Baker, Cook, Writer, Pursuer of Gastronomic Joy

Cooking Through It

Exhaustion is a tricky state of being. When the physical, emotional, and mental reserves are very nearly spent – with what little energy is left reserved for a quick interlude of banging one’s head against the wall – it feels as if all there is left to do is burrito into a blanket and wait for your old spirit to return at its own convenience. While this method can certainly yield results on occasion, it can also be a little like waiting for Godot.

This year has brought more than its fair share of exhaustion in all its forms. And with my current schedule coupled with the state of the world, most days are some form of a fight against the Exhaustion Beast looking to woo me directly to inactivity at the first chance I get. Despite this, I consistently find the fortification I need in the kitchen. While I enter the work feeling spent (and as a result, perhaps a little grumpy), I am often able to lose myself in the productive meditation of chopping an onion. Little by little, a spent spirit finds excitement again, as the focus turns from the existential and uncontrollable to that happening at the moment.

There are, of course, the unique frustrations of the process. Sometimes those of the day’s work are not sufficiently lost before critical moments on the stovetop, and therefore seep into the dish in unsavory ways. Or an unfocused mind is simply unable to be reined in sufficiently, making an instinct for spices and timing that is usually well-tuned wander off for the day leaving the results lackluster. It’s these times of fallibility that seems out of my hands that can make me feel most human in ways I can take in variable stride.

But when the Cooking Deities are on my side, I am able to lose myself in the little accomplishments that culminate in one with a doubly comforting and utilitarian purpose. Not only am I given the pleasure of making something from nothing, breaking things down to build them back up again, but some of the best dishes allow me to live in the memories that come with them. After a long day of futility, sometimes it’s not the ease of throwing something in the microwave that will make things seem brighter, but indulging in a reminiscence of arancini from our favorite local Italian restaurant (now closed) as I gingerly lower and raise rice balls from crackling oil. Or being able to tune into the same burbles and blops of a braise going low and slow that so many other chilly days have heard before.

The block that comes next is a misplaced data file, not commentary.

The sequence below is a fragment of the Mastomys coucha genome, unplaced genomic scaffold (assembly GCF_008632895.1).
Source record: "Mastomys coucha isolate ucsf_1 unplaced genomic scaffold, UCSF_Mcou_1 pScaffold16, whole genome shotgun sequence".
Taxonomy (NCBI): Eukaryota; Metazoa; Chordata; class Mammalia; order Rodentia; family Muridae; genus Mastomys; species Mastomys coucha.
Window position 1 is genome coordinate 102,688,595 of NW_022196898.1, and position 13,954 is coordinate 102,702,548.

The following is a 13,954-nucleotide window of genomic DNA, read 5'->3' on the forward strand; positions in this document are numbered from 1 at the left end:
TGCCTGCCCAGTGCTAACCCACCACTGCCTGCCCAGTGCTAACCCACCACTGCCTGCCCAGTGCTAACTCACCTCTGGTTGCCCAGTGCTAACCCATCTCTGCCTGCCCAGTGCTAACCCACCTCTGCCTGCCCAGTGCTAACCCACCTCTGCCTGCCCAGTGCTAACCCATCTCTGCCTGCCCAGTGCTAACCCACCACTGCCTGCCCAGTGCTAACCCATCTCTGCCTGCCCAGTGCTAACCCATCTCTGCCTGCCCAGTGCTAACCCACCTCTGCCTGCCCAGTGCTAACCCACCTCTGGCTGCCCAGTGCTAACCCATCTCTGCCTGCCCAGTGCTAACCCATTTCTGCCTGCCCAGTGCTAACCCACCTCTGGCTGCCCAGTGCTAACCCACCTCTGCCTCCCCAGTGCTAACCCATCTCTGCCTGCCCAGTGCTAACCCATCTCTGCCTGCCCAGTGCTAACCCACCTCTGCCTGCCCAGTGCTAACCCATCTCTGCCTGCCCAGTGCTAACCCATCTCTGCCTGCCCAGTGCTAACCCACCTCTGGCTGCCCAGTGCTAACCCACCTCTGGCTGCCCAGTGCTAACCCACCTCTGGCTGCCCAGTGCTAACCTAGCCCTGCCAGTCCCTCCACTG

That’s not to say there are not the days when defrosting the soup from a few months ago or the typical takeout order is the best thing. There is a unique joy in unwrapping the gift you made for yourself in a different time. But even that, at its root, comes from a process of culinary care. Taking what extra fortification you are able to muster and socking it away for when you’ll need it. For when the exhaustion is too formidable an opponent.

But, on most days I will try pushing against exhaustion’s forces. When I feel like slicing and dicing some veggies and standing over the stove is impossible to muster, I continue to try seeing where taking out the cutting board will get me. Maybe it gives me just enough strength to preheat the oven. One thing leads to another and before long the jaw is loose (maybe unclenched?) and the mind lost to the spark of creation.

I won’t claim that that it’ll be a complete antidote. The very thing that makes it restorative makes it only a temporary salve, and an escapist one at that. But I would encourage you, if you’re feeling the world’s weight to be particularly crippling one day, to make something you love. Make something you’ve never had. Make something where you’re swimming in the text of the recipe, stumbling through step by step. Make something you can pull together with the brain totally turned off and the hands go on (a mindful and careful around fire and knives) autopilot. Take what energy you have left that day and try using it to start the journey of a meal. Just starting might get you farther than you’d expect yourself to go.